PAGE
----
with his hands and staring in all directions. “I can’t see a thing.”

“Take the glasses,” urged Roger, handing them over with a frightened
gulp. “Take the glasses and then tell me it isn’t so.” Tandy, scarcely
knowing what to expect, screwed his eye close to the telescope, then
he, too, gave a shriek of consternation.

“Why–it’s a big HOLE, a HOLE in the sea!” he stuttered, lowering the
glasses and staring at the Read Bird in blank dismay.

“Exactly!” croaked the Read Bird, “and whoever heard of such a thing? A
hole in the ground, certainly, but a hole in the sea, why that’s just
plain past believing. Ahoy, DECK AHOY!” Wagging his head, Roger lifted
his voice in a long warning wail. “Heave to, Master Salt! Heave to!
Danger on the bow!”

Somewhat surprised, but without stopping to question Roger, in whom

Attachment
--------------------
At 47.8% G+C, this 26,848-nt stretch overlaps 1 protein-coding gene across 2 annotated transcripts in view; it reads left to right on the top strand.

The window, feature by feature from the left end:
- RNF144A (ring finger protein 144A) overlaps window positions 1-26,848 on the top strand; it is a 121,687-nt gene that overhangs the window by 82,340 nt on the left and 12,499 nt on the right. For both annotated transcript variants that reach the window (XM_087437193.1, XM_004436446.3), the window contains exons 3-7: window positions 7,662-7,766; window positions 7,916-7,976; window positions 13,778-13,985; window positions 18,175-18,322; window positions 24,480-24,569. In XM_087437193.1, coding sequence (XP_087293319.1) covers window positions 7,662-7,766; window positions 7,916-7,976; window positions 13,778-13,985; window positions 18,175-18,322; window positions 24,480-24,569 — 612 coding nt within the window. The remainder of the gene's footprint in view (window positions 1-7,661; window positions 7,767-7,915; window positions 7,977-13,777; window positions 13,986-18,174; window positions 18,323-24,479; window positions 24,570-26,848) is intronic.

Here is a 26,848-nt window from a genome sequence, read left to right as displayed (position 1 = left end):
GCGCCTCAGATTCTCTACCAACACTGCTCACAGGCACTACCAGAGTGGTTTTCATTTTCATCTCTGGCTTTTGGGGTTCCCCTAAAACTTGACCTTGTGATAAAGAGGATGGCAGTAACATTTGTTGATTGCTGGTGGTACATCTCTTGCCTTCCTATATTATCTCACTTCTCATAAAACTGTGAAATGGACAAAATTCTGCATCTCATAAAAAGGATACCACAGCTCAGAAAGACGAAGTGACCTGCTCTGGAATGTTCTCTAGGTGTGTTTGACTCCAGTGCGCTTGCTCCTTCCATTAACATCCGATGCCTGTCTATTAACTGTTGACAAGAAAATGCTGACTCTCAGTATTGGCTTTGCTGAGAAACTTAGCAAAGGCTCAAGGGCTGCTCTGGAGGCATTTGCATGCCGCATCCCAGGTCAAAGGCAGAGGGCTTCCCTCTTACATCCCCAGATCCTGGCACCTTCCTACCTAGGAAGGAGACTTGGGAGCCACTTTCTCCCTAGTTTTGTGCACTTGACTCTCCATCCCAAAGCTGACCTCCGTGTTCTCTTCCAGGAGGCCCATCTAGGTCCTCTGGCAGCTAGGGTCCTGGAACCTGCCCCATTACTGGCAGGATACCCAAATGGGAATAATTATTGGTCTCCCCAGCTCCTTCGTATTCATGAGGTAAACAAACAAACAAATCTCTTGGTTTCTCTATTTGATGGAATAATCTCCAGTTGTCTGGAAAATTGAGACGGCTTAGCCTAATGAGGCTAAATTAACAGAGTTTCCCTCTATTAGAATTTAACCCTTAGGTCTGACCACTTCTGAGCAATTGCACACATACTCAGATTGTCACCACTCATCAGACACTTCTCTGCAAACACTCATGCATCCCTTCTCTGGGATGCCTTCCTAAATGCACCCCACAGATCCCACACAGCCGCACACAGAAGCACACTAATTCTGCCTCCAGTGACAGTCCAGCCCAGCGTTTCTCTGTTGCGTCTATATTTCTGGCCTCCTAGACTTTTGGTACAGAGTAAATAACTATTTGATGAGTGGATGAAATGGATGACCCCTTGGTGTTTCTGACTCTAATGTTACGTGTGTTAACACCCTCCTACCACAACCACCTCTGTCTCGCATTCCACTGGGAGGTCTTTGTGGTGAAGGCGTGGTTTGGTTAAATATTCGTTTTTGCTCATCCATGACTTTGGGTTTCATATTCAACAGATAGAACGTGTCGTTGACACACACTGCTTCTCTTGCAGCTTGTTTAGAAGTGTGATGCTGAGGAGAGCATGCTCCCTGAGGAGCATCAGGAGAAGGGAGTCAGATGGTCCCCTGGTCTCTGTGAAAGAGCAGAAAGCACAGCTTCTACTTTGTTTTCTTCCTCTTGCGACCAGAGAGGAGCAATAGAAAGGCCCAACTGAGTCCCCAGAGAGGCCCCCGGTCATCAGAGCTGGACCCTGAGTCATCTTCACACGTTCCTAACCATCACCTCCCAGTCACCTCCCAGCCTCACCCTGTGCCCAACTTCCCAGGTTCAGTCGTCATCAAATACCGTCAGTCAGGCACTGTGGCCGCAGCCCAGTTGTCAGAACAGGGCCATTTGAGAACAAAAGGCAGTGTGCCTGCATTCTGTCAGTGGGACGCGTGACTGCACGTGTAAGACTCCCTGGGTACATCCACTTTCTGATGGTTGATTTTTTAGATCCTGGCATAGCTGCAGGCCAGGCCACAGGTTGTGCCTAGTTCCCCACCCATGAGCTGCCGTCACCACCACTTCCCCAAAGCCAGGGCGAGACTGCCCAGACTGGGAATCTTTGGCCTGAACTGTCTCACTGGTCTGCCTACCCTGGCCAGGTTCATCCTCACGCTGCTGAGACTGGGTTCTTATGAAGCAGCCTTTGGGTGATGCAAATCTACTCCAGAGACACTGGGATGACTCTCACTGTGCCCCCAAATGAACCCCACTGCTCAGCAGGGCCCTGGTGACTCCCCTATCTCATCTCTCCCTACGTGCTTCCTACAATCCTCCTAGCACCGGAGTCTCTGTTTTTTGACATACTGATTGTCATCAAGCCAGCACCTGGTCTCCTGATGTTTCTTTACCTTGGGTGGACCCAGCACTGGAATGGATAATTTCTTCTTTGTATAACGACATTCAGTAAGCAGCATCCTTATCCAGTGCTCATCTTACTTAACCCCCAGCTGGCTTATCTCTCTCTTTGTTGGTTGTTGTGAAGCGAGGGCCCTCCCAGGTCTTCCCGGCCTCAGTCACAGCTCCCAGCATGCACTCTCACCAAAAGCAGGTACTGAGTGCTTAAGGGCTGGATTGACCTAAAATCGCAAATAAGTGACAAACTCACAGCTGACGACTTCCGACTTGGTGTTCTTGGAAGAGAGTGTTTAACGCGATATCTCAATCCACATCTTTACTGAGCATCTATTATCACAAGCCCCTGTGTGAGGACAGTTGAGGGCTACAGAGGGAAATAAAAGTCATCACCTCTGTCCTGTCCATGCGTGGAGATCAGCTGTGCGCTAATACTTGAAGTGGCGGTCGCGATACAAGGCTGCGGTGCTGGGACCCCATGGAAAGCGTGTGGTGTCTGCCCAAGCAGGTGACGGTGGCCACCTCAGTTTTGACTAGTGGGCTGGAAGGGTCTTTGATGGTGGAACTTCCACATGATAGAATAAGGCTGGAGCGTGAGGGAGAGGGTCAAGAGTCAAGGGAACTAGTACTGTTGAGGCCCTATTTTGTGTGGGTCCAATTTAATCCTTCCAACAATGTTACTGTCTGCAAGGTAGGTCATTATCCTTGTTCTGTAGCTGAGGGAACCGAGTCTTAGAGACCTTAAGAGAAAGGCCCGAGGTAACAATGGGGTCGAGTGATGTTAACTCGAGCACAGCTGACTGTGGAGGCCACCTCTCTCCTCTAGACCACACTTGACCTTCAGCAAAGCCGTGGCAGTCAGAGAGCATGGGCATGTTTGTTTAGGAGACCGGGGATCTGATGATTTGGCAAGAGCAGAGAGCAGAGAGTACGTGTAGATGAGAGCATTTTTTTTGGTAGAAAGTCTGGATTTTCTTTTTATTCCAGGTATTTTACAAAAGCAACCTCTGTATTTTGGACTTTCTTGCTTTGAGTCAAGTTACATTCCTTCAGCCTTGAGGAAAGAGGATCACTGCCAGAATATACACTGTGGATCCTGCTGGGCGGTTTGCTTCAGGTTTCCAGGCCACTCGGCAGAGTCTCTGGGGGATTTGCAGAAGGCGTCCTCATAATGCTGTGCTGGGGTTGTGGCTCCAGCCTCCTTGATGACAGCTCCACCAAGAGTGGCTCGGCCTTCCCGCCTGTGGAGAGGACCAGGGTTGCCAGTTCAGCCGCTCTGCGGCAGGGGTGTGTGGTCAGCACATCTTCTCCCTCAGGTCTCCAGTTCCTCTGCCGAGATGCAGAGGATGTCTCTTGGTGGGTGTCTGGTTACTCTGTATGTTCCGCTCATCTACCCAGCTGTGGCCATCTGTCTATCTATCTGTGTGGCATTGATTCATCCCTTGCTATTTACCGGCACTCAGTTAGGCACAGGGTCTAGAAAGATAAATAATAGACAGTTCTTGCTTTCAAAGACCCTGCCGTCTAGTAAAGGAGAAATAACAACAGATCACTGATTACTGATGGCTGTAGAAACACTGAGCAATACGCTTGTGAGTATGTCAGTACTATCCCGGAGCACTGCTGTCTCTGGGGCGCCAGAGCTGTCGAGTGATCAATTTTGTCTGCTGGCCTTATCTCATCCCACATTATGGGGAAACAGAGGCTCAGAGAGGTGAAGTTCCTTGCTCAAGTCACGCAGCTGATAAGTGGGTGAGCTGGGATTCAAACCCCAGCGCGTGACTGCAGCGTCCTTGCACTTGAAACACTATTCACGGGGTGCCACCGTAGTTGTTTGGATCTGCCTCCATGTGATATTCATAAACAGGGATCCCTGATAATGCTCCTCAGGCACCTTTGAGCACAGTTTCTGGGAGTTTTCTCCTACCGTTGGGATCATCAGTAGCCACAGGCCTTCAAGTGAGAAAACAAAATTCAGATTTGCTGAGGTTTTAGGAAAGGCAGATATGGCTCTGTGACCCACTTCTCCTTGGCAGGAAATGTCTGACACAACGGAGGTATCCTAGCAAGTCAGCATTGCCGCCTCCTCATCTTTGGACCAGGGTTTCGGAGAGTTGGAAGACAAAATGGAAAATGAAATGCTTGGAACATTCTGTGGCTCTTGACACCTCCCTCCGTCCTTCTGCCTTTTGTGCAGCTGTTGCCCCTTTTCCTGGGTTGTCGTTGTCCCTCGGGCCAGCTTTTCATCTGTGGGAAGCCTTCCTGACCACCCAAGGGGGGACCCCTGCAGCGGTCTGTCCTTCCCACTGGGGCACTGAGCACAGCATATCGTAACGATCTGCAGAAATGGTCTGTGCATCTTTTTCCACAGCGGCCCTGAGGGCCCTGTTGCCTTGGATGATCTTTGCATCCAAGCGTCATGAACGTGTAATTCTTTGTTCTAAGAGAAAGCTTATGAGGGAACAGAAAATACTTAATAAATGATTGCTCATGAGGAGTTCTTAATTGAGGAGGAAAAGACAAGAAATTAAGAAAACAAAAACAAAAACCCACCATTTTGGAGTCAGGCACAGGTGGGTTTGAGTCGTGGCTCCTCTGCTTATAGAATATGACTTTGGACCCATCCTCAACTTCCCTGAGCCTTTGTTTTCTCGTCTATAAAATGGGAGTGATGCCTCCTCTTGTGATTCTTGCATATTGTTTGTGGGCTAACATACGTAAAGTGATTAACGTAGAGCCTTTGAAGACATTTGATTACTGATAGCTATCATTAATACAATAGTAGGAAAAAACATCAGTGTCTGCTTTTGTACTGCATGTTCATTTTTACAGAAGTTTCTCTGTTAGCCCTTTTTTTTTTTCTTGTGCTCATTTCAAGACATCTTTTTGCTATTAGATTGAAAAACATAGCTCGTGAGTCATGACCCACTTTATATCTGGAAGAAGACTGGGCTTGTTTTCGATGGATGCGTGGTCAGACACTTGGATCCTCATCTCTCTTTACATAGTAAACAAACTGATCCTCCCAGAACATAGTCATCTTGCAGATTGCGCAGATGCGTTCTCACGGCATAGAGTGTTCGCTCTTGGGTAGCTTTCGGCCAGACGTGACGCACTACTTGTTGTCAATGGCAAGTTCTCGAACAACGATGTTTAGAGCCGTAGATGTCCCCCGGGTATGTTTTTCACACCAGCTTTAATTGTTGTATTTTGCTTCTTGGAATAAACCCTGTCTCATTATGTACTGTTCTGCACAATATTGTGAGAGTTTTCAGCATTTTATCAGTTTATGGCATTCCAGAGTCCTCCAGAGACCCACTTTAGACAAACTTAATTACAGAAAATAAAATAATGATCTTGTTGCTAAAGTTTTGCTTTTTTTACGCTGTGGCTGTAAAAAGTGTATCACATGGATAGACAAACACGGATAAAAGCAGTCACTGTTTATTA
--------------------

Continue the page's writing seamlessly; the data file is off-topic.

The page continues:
he had the utmost confidence, Samuel hove his vessel to. And not a
moment too soon, for barely a ship’s length away yawned an immense
and unexplainable hole in the sea. Round its edges the waves frothed,
tossed and bubbled, making no impression on that quiet curious vacuum
of air. Crowding into the bow, the ship’s company stared down in
complete wonder and mystification.

“Now, goosewing my topsails, this’ll bear looking into!” puffed Samuel,
breaking the silence at last.

“Now, now, NOW!” Ato snatched wildly at Samuel’s coat tails as he
raced aft bellowing loudly for Kobo to come alongside. “You’ll not go
a step off this boat. We can sail round this air hole and no damage
done, but as for looking into it! Help, HELP! Avast and belay and I’ll
knock eight bells out of anyone who leaves this ship!” Seizing an iron
belaying pin, Ato made a desperate rush after Samuel Salt, and failing